This is not to say that Europeans did not suffer from disease as well, the two cultures came together in this respect. It was common belief among both cultures that for all diseases there was a cure to be found in nature. The exchange of healing practices was a regular occurrence and it was not uncommon for a European to visit a Indian healer. Many Europeans sought out to find out the methods behind Indian healers to quote a Virginian medicine man John Lawson “we should then have a true knowledge of all the Indian Skill in Medicine and Surgery. Many white settlers selectively borrowed Indian herbal medicines in their homes and doctors offices, some even ventured into apprenticeship in an attempt to cultivate the art of healing. When foreign diseases were introduced into the native populations the devastation was on a pandemic scale. While Europeans suffered as well the natives took the brunt of the hit. In many instances ideas concepts about healing were exchanged to further an understanding of medicine. Another form of exchange in the Americas was the exchange of people. As the ffect of European influences shock waved native cultures they adopted individuals into their families for population and sustainability purposes. In this respect the native cultures would adopt individuals from other tribes and even Europeans. In a famous account of Indianization the story or Eunice Williams serves as an example of the movement of people culturally. In 1704 the town of Deerfield was attacked by a French and Indian war party, in the aftermath Reverend John Williams and his family were taken captive by Indians, the family was shattered by the death of William’s wife.

Williams and his daughter Eunice were held captive for two and a half years when John was liberated he returned to English society, Eunice however refused to leave and remained a part of the indian culture she eventually married and started a family of her own apart from her biological family. Adoption into Indian cultures was not uncommon and served as a cultural connect in many instances. Usually individuals who found themselves in a native culture eventually grew to appreciate the Indian lifestyle. The movement of people in the Americas is shown on a even larger scale in the African slave trade.

The movement of African slaves represents the single largest displacement of people in history. Demand for slaves increased in the Americas with the advancement and development of cash crops such as cotton and indigo. A triangular trade pattern developed between the Americas, Europe and the African coast. One account of the passage in the triangle trade is the tale of Olaudah Equiano in “ The Classic Slave Narratives” his story develops a slaves perspective on the journey known as the middle passage, the journey from the African coast to the American slave markets.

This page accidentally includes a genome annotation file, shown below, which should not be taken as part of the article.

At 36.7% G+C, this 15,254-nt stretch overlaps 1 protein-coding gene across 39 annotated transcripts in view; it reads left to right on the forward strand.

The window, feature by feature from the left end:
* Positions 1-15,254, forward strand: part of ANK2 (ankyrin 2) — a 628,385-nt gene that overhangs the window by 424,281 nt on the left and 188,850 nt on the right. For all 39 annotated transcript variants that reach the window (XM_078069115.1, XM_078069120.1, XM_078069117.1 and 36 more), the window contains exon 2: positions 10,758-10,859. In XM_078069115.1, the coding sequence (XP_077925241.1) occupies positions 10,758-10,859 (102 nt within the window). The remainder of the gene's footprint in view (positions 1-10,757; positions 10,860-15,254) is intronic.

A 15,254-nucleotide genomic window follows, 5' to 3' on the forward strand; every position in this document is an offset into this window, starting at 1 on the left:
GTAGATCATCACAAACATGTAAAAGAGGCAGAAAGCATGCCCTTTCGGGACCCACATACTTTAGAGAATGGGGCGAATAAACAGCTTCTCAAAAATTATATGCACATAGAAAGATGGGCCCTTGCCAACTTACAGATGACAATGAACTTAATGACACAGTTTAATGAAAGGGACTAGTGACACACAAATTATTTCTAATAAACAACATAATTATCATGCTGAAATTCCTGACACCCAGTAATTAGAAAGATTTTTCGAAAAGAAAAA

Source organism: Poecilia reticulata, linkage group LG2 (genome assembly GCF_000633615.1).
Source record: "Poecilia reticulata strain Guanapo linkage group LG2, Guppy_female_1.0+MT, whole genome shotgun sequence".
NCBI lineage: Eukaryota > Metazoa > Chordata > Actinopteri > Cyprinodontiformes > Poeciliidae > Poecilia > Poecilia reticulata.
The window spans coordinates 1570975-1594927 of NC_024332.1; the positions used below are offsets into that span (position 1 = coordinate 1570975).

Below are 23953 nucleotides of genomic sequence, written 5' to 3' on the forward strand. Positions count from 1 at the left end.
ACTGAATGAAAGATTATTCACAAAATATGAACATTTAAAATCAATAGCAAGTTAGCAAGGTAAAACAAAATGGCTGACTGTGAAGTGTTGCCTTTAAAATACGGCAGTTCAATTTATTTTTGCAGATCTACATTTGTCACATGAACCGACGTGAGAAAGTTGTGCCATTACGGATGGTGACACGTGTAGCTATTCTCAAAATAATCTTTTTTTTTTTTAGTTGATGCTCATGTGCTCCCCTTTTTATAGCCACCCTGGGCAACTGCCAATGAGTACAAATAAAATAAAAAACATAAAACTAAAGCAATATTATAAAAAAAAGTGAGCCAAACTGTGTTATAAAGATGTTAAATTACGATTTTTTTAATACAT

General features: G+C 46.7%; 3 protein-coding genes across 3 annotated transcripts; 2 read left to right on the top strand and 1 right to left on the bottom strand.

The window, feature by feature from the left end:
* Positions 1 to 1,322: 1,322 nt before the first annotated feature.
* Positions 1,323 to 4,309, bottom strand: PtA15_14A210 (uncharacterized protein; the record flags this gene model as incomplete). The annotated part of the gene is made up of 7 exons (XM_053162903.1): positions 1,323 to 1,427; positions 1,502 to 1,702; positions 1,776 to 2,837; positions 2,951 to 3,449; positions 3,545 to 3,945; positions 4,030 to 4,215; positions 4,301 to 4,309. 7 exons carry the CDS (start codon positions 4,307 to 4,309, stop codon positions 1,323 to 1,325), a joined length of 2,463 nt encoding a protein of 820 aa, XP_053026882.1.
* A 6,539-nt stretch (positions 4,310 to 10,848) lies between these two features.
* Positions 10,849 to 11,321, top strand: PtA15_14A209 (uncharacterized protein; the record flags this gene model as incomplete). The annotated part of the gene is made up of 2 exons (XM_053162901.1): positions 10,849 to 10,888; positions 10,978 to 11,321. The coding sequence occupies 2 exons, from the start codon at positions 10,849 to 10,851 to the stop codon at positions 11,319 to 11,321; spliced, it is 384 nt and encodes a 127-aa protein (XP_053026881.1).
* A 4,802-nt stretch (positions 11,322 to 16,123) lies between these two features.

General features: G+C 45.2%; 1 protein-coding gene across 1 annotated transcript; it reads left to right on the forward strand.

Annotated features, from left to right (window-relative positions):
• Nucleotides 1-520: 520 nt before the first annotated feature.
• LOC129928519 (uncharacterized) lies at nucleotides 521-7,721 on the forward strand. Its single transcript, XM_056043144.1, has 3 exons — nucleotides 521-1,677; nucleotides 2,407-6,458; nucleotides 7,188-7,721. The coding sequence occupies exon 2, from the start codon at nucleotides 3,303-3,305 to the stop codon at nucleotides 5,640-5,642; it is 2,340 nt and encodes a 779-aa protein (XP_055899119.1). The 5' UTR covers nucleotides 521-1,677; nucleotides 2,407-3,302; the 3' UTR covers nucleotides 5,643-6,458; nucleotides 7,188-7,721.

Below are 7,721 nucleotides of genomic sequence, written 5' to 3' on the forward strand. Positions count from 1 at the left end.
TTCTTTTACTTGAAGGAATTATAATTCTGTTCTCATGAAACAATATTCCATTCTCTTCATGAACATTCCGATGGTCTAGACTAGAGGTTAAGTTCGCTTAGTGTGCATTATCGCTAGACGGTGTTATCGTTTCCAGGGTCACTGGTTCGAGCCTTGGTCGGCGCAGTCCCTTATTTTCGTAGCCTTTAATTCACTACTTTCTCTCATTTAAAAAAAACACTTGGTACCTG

In his novel Olaudah Equiano travels around the world serving several different masters along the way. African slaves brought another dimension to the variety of cultures in America. Slaves were transported across vast territories following their masters. The trade and sale of slaves on multiple occasions represents an involuntary movement of people that helped shape an era. Economically slaves were a great asset to colonial America. The movement of people in the Americas served many different purposes.

Wether for economic gains or to develop and maintain a link with another culture, people exchanged people and cultures mixed together good and bad. Both Europeans and Native Americans benefited and suffered form the contact and exchange of wildlife, diseases and people. The positive effects of the contact between the two cultures seem to be balanced by the negative ones. When two cultures come together they bring a complex equilibrium between the adaptations that are shared and sunned away.

These changes can adapt and refashion the way a group of people acts and interacts with one another. The diffusion and exchange of ideas and blood represents a vital aspect in the development of cultures throughout history. Works Cited: Colin Calloway, New Worlds for All: Indians, Europeans, and the Remaking of Early America (Baltimore: Johns Hopkins University Press, 1997), 150. Olaudah Equiano. “The Interesting Narrative of the Life of Olaudah Equiano or Gustavas Vassa, The African,” in The Classic Slave Narratives, ed. Henry Louis Gates, Jr. (New York: Signet Classic, 2002), 98.

Cite this New Worlds for All: an American View Essay

New Worlds for All: an American View Essay. (2019, May 02). Retrieved from https://graduateway.com/new-worlds-for-all-an-american-view-767/